in most jurisdictions. Funds that are garnered through common stock offerings, for example, are often
geared toward the growth plans of small companies, a process that is extremely important for the growth
of the overall economy. In order to encourage investments in these areas, governments choose to tax
capital gains at a lower rate than income. Such systems serve to encourage entrepreneurship and the
founding of new businesses that help the economy grow.


An investor may pursue certain investments in order to adopt tax minimization as part of his or her
investment strategy. A highly-paid executive, for example, may want to seek investments with favorable
tax treatment in order to lessen his or her overall income tax burden. Making contributions to an IRA or
other tax-sheltered retirement plan, such as a401(k), can be an effective tax minimization strategy. (For
related reading, see X 



Many of the investments we have discussed are reasonably illiquid, which means they cannot be
immediately sold and easily converted into cash. Achieving a degree of liquidity, however, requires the
sacrifice of a certain level of income or potential for capital gains.

Common stock is often considered the most liquid of investments, since it can usually be sold within a
day or two of the decision to sell. Bonds can also be fairly marketable, but some bonds are highly illiquid,
or non-tradable, possessing a fixed term. Similarly, money market instruments may only be redeemable
at the precise date at which the fixed term ends. If an investor seeks liquidity, money market assets and
non-tradable bonds aren't likely to be held in his or her portfolio.

As we have seen from each of the five objectives discussed above, the advantages of one often comes at
the expense of the benefits of another. If an investor desires growth, for instance, he or she must often
sacrifice some income and safety. Therefore, most portfolios will be guided by one pre-eminent objective,
with all other potential objectives occupying less significant weight in the overall scheme.

Choosing a single strategic objective and assigning weightings to all other possible objectives is a
process that depends on such factors as the investor's temperament, his or her stage of life, marital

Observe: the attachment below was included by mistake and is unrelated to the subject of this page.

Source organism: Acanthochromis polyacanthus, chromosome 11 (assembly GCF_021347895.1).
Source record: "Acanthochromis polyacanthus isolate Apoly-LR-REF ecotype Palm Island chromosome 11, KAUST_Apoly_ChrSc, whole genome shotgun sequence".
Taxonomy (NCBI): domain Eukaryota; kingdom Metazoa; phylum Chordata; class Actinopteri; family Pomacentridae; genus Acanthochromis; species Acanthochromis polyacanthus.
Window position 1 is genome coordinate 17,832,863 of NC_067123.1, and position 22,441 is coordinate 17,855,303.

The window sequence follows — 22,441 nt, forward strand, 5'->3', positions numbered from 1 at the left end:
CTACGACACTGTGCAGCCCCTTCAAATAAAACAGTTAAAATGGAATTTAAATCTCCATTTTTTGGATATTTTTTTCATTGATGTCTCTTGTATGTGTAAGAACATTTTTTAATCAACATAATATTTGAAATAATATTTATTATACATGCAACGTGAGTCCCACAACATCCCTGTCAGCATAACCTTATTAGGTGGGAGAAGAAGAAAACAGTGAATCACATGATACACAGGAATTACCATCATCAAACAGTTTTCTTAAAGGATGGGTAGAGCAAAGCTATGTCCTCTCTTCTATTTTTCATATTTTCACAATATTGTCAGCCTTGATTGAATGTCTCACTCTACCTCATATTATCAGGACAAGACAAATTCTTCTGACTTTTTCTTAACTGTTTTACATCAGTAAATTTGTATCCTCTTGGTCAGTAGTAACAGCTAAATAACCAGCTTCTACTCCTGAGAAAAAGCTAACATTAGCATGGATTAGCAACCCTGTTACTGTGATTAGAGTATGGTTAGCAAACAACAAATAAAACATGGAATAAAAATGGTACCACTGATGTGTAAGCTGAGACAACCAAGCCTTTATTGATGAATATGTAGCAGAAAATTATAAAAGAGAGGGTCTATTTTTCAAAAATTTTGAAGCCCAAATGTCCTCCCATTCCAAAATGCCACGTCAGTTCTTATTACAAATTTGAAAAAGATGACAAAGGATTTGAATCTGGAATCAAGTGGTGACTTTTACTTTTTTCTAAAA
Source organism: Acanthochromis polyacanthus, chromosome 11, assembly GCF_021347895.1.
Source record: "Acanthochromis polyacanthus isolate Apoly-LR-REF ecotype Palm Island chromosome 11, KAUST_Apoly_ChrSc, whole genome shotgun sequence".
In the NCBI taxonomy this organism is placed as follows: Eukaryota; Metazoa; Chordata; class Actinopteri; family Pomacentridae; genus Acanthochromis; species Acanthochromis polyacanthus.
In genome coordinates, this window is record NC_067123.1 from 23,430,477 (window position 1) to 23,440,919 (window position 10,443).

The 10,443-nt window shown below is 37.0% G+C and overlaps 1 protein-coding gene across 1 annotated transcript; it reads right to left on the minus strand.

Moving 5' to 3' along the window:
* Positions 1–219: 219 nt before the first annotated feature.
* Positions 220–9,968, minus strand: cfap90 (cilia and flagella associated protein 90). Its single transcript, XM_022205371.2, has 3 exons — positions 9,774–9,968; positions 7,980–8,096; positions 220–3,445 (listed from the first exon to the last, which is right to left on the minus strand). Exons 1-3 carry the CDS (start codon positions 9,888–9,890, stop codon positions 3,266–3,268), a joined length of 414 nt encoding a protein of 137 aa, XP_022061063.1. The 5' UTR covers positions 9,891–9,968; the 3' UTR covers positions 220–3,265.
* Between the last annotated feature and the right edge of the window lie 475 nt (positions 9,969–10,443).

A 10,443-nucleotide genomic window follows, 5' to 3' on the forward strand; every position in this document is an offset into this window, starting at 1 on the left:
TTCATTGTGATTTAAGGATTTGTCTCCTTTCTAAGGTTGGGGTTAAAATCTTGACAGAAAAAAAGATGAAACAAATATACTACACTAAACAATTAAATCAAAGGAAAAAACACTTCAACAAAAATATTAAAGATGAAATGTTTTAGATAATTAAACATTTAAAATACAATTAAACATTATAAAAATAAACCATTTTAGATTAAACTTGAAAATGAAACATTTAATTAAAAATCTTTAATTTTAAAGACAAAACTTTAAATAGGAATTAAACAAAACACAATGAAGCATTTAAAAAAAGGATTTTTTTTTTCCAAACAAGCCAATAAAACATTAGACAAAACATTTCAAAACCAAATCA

status, family situation, and so forth. Out of the multitude of possibilities out there, each investor is sure to
find an appropriate mix of investment opportunities. You need only be concerned with spending the
appropriate amount of time and effort in finding, studying and deciding on the opportunities that match
your objectives.









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Investment Instruments are available investment options which any investor, big or small, may use
to store money as a safe deposit in an interest-paying account. Investors may also channel their
money into other financial assets with the hope of making extra money from such assets. There are
basic investment instruments, and others that are more complex. These include savings accounts,
certificates of deposit, stock investments, mutual funds, hedge funds and many others.


1. This is the most simple investment instrument available in the markets today. Most Americans have
a savings account. A savings account is an account established at a financial banking institution
which guarantees the depositor some kind of interest payment. This payment is often calculated on
an annual or bi-annual basis. The total interest payment earned on a savings account depends on
the offered interest rate and the total amount in the account. All savings accounts in the United
States are insured by the National Insurance Corporation of America.
2. Certificates of deposit, often referred to as CDs, are investment accounts established by financial
institutions such as banks for investment needs of individuals. Certificates of deposit pay
considerably higher interest payments compared to savings accounts. They come with insurance
provided by the National Insurance Depositors Corporation up to $100,000. One of the general
characteristics of CDs is that when you buy a CD, you hold it for a predetermined period of time in
order to earn the stated interest payment.

3. Stocks are investment    for persons interested in stocks. When companies go public, they roll
out stocks or shares after launching their Initial Public Offering (IPO). These are in line with the
Securities and Exchange (SEC) regulations for the stock markets. Once these stocks are registered,
they become available to investors. When you buy a stock, the company registers a stock certificate
in your name to cover your investment. You may sell your stocks at any time. Your stock market
investment may or may not earn you money. Stocks generally go up in value over time, but they may
also go down in value.
4. Mutual Funds are investment strategies run and managed by professional money managers. When
you buy a mutual fund, you get a share in the fund. Investment decisions are made by the mutual
fund manager. The investor has no input into such decisions. The mutual fund manager makes
investments into different assets such as stocks, bonds, commodities, hedge funds and so on. You
may sell your mutual fund at your disposal. Mutual funds are somewhat different from investing in
one stock because they are more diversified portfolios.
5. Hedge funds are advanced investment instruments for wealthy individuals. They are not available to
all investors. The Securities and Exchange Commission (SEC) regulates all hedge funds. Individuals
interested in hedge fund investments must be qualified under the SEC . Hedge funds are run
and managed by hedge fund managers. They use a combination if investment strategies for trading
purposes. Hedge fund managers may typically invest in stocks, bonds, derivatives, currencies,
options, futures, real estate or any other asset class the manager deem suitable for investment
purposes. Hedge fund managers charge two kinds of fees: annual fees and performances for their